Armenian leader sees no quick diplomatic solution in Nagorno-Karabakh

YEREVAN/BAKU: Armenia's prime minister said on Wednesday (Oct 21) he saw no possibility of a diplomatic solution at this stage in the conflict with Azerbaijan over the mountain enclave of Nagorno-Karabakh.

His comments, after Azerbaijan's president said he believed the conflict could be solved militarily, increased doubts over a diplomatic push by major powers to bring peace to the South Caucasus region.



In the latest flare-up of the decades-old conflict, hundreds of people have been killed since Sep 27 in clashes in and around Nagorno-Karabakh, which is part of Azerbaijan but populated and controlled by ethnic Armenians.

Russian Foreign Minister Sergei Lavrov said on Wednesday he had held separate talks with the foreign ministers of Armenia and Azerbaijan, who are expected to meet US Secretary of State Mike Pompeo in Washington on Friday.

Pompeo said he hoped that a diplomatic solution could be found.

"The right path forward is to cease the conflict, tell them to de-escalate, that every country should stay out – provide no fuel for this conflict, no weapons systems, no support – and it is at that point that a diplomatic solution, that would be acceptable to all, can potentially be achieved," he told reporters.



But hopes that Pompeo's direct involvement in mediation might lead to a breakthrough were dampened by Armenian Prime Minister Nikol Pashinyan's remarks in an address to the nation.

"We have to realise that the Karabakh question, at least at this stage and for a very long time, cannot have a diplomatic solution," Pashinyan said.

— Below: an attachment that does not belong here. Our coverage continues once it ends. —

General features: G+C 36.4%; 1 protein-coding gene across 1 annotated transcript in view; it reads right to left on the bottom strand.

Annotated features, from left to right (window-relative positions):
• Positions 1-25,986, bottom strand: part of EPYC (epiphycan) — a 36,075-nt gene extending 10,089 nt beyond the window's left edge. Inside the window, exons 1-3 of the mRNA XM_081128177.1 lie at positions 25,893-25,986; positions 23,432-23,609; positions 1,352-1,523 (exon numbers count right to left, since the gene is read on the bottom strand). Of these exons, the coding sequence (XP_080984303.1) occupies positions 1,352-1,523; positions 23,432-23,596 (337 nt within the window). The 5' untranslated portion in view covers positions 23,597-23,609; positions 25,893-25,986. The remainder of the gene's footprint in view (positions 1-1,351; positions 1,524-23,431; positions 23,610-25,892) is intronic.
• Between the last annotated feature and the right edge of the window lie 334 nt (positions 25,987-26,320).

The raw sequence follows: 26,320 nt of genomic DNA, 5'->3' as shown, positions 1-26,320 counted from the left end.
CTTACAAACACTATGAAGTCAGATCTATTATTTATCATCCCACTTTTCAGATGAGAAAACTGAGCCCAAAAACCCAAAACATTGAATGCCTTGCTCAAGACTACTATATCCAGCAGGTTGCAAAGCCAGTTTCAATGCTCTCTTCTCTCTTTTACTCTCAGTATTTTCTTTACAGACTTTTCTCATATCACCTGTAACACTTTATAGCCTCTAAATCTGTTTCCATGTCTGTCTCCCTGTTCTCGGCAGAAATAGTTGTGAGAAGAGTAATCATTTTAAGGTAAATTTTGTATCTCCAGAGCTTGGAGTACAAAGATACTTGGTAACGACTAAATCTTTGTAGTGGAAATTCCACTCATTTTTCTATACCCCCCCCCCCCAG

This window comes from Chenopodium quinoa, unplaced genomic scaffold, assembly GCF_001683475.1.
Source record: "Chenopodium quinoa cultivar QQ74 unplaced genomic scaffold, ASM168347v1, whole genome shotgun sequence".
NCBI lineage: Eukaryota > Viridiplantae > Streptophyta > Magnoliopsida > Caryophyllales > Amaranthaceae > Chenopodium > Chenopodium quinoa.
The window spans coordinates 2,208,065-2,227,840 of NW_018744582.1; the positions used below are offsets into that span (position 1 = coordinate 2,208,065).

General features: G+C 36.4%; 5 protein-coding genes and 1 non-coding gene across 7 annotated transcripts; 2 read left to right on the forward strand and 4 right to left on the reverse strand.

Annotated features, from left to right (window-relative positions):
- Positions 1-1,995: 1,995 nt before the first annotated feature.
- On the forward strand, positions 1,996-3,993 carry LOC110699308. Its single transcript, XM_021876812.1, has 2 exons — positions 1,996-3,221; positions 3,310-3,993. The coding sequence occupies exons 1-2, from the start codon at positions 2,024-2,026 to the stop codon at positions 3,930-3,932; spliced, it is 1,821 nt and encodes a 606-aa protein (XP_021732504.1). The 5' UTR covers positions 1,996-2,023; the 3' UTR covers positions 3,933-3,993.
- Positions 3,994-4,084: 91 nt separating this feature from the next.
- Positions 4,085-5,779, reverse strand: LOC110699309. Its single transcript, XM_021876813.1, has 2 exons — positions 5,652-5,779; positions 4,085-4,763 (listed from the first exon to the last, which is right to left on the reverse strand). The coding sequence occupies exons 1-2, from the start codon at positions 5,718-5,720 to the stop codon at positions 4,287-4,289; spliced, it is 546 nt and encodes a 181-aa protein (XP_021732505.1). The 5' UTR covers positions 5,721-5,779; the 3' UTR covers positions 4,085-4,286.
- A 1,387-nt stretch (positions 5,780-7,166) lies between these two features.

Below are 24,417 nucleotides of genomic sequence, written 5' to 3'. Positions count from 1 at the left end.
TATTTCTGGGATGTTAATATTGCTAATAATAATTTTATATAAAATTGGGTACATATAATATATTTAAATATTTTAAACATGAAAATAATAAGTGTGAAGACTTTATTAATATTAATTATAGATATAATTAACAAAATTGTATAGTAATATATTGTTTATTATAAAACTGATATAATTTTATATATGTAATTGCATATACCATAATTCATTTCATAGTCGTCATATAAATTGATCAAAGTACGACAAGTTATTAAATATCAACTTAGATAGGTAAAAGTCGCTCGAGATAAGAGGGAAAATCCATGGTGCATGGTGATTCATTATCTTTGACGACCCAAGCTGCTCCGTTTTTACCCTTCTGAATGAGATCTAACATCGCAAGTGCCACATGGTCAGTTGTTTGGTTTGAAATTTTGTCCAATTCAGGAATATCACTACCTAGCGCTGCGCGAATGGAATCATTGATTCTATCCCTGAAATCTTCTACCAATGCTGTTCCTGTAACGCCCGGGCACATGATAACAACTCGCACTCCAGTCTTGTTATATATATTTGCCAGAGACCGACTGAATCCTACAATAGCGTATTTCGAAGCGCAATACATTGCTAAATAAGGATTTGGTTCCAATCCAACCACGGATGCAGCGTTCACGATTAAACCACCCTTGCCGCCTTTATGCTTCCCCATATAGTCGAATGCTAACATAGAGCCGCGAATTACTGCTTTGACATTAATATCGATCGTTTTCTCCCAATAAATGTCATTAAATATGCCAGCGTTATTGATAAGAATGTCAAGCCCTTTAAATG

"Everything that is diplomatically acceptable to the Armenian side … is not acceptable to Azerbaijan any more."

Pashinyan said before that Armenia was ready for talks based on mutual concessions and a solution acceptable to all sides of the conflict.


Azerbaijan's main condition for ending fighting is an Armenian withdrawal from Nagorno-Karabakh. Armenia rules this out and accuses Azerbaijan of making a land grab.

Azeri President Ilham Aliyev said this month he believed there was a military solution to the conflict, while his aide Hikmet Hajiyev said on Wednesday that Azerbaijan didn't expect any breakthrough from the planned talks in Washington.

Azeri forces, boosted in recent years by increased military spending and the purchase of weapons from close ally Turkey, say they have made territorial gains in the latest fighting. Nagorno-Karabakh says its forces have repulsed repeated attacks and that the situation is under control.


The fighting is the worst since Nagorno-Karabakh broke away from Azerbaijan as the Soviet Union collapsed, resulting in a war in which about 30,000 people were killed.

The violence has raised fears of a wider war drawing in Turkey and Russia, which has a defence pact with Armenia, and increased concern about the security of pipelines in Azerbaijan that carry Azeri gas and oil to world markets.

In further diplomacy, Armenian President Armen Sarkissian flew to Brussels to meet leaders of the NATRead More – Source